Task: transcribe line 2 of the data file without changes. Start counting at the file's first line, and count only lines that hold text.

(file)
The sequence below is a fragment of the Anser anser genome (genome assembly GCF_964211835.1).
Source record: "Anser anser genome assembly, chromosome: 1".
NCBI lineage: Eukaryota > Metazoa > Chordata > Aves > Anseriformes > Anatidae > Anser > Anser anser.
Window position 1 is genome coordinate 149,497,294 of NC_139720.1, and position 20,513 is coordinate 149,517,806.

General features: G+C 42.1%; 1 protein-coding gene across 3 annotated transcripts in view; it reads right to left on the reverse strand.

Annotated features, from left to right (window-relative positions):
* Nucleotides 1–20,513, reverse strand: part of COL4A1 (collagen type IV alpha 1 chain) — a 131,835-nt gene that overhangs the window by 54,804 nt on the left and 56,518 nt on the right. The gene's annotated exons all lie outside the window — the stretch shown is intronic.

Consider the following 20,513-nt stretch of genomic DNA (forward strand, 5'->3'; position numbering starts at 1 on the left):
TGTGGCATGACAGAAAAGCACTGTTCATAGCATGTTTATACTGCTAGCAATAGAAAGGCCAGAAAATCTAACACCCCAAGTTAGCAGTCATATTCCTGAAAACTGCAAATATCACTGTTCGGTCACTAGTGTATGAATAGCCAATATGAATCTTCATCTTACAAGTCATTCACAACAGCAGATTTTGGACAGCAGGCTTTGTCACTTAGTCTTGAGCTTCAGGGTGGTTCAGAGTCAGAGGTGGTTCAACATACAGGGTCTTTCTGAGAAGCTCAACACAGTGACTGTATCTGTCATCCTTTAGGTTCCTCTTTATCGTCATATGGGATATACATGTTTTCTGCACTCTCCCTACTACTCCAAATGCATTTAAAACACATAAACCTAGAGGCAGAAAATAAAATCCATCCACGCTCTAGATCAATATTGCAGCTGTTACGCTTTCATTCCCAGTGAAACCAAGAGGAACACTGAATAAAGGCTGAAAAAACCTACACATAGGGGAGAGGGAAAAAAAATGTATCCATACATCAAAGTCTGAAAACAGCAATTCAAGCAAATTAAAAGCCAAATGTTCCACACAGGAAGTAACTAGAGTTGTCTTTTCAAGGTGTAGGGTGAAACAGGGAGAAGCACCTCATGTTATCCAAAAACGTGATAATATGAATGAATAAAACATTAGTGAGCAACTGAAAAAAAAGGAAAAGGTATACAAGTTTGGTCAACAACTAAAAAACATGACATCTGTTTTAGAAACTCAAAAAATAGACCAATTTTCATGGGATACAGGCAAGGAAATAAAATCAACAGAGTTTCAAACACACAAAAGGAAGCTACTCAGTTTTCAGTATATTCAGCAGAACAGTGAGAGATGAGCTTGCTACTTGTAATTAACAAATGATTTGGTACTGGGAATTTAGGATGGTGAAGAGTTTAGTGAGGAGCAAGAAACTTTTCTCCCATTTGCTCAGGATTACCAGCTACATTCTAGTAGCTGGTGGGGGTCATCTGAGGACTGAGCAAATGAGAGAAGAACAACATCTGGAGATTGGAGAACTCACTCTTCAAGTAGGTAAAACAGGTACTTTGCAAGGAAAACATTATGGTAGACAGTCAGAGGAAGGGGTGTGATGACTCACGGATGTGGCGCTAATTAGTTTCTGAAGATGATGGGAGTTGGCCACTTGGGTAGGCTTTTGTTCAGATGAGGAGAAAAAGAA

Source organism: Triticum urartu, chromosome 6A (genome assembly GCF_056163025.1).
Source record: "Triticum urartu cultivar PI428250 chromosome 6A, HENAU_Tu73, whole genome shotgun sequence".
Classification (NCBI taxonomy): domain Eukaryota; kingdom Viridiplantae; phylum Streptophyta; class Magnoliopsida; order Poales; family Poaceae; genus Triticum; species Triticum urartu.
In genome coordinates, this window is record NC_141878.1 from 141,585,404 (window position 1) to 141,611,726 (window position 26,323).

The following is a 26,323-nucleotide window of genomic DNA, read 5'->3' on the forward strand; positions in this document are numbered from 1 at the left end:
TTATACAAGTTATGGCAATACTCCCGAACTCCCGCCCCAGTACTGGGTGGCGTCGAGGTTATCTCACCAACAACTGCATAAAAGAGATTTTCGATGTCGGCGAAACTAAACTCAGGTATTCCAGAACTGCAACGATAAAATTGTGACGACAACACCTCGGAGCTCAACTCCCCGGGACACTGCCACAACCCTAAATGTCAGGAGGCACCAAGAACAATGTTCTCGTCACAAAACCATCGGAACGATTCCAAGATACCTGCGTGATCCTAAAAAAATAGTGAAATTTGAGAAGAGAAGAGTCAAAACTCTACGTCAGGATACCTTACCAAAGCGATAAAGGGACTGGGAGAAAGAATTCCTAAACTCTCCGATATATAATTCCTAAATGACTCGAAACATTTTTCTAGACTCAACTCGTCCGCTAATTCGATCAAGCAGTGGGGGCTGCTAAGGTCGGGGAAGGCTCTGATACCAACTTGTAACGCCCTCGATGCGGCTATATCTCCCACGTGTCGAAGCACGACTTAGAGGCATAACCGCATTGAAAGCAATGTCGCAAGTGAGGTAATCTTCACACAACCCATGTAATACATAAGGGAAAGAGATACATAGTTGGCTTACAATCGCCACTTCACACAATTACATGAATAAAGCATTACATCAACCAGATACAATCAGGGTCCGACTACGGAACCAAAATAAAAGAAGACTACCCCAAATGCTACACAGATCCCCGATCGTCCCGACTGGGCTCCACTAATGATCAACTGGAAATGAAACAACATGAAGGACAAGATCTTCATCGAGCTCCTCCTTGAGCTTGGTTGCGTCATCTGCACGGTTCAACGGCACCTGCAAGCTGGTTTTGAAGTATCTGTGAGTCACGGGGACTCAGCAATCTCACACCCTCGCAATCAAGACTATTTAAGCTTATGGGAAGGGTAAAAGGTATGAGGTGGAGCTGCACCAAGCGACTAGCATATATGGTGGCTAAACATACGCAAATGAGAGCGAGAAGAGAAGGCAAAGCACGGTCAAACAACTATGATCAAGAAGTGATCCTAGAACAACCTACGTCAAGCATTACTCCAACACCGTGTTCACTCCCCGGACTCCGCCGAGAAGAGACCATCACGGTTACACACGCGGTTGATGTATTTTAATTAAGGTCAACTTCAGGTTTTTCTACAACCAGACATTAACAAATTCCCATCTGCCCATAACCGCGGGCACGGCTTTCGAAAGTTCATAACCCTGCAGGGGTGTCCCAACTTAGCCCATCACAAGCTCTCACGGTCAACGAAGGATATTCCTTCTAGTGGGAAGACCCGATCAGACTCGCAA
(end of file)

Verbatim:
Source record: "Anser anser genome assembly, chromosome: 1".